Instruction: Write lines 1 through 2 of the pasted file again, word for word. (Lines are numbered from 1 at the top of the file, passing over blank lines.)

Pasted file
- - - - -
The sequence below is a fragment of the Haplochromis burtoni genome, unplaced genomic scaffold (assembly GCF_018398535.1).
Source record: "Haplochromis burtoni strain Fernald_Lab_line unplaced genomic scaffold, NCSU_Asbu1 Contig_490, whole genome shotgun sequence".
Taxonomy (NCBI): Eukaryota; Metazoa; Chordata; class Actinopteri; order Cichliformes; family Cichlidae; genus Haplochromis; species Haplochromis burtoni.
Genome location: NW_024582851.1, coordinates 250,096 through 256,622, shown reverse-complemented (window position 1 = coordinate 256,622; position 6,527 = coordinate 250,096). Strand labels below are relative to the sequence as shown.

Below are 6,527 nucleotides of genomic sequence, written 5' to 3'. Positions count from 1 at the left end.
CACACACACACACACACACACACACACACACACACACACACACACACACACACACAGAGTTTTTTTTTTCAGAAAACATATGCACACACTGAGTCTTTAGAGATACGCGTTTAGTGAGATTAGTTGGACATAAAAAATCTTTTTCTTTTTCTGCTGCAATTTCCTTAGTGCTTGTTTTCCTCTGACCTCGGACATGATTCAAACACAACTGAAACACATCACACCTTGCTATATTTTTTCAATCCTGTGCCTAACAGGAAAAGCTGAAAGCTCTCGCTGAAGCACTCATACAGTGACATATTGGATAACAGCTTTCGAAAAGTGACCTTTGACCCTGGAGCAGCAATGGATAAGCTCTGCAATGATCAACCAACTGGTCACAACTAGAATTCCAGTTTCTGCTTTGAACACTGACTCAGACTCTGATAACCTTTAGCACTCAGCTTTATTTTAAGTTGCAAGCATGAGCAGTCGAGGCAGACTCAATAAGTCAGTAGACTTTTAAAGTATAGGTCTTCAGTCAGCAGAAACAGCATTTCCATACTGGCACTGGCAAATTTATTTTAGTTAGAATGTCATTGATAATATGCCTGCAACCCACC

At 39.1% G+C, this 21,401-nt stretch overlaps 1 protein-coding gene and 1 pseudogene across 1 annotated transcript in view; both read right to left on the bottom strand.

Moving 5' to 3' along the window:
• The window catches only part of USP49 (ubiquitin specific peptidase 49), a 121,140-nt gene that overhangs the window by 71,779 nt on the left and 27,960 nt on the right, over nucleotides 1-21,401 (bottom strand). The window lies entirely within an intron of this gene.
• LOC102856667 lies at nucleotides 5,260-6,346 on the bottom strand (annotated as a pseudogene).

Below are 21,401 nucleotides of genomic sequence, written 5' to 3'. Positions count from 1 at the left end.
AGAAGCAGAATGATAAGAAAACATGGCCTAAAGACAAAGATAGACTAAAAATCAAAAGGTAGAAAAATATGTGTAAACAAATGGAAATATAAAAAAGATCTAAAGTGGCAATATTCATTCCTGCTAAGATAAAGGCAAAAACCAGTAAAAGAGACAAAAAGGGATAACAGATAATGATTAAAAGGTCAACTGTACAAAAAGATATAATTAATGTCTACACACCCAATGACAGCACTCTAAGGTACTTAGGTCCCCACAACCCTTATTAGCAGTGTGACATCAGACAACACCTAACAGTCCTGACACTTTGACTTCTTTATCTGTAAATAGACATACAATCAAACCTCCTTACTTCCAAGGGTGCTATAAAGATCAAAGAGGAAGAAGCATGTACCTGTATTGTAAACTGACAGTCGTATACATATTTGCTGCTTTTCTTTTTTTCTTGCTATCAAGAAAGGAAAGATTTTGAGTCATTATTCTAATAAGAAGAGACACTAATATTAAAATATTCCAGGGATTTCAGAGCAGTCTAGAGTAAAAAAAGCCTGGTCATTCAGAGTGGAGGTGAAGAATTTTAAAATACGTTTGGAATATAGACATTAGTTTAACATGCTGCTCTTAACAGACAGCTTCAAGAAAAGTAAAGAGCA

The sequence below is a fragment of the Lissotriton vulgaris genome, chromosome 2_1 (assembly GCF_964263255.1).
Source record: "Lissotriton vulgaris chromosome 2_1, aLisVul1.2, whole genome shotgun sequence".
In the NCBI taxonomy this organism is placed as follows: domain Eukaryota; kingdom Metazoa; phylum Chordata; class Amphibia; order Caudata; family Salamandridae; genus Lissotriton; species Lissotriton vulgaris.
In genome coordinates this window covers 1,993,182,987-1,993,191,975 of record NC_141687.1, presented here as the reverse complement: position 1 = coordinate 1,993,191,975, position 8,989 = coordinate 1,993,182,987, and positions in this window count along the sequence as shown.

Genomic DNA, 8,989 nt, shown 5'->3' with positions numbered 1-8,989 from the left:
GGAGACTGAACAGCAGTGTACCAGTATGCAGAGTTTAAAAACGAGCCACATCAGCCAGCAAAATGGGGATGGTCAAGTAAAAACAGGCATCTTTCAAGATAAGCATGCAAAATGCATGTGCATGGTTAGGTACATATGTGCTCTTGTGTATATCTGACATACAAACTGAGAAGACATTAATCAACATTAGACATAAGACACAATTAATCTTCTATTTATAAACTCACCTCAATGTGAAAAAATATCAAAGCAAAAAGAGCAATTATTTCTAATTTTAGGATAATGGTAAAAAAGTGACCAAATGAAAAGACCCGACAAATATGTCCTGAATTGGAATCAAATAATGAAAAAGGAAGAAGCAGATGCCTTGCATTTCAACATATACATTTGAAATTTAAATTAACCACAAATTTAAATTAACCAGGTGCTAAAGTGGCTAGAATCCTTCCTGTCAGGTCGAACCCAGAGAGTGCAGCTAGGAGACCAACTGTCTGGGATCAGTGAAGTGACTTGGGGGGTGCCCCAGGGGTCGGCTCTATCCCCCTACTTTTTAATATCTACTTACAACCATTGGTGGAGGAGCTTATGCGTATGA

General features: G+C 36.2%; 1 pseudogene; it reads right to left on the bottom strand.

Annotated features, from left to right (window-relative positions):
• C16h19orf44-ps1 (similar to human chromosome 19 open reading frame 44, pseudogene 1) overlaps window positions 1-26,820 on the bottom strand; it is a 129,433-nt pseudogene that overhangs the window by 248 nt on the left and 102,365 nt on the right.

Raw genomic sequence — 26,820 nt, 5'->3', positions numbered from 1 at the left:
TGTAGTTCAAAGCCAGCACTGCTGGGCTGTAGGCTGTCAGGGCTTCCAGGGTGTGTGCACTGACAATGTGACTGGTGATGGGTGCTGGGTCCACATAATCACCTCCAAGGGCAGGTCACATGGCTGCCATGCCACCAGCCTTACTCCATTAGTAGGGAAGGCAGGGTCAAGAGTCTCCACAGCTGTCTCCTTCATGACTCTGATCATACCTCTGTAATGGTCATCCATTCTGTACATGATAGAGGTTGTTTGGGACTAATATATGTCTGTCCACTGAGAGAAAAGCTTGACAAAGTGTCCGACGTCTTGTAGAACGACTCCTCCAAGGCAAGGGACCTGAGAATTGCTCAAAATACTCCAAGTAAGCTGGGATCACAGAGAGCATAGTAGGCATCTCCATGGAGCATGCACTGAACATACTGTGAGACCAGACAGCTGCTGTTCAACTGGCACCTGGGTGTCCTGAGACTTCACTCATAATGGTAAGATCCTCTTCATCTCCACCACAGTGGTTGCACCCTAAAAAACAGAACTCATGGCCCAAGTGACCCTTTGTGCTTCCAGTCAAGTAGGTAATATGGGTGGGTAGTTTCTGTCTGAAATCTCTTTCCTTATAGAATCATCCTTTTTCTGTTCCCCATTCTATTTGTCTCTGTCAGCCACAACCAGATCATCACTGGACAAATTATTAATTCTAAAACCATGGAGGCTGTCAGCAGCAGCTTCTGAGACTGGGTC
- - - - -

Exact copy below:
The sequence below is a fragment of the Haplochromis burtoni genome, unplaced genomic scaffold (assembly GCF_018398535.1).
Source record: "Haplochromis burtoni strain Fernald_Lab_line unplaced genomic scaffold, NCSU_Asbu1 Contig_490, whole genome shotgun sequence".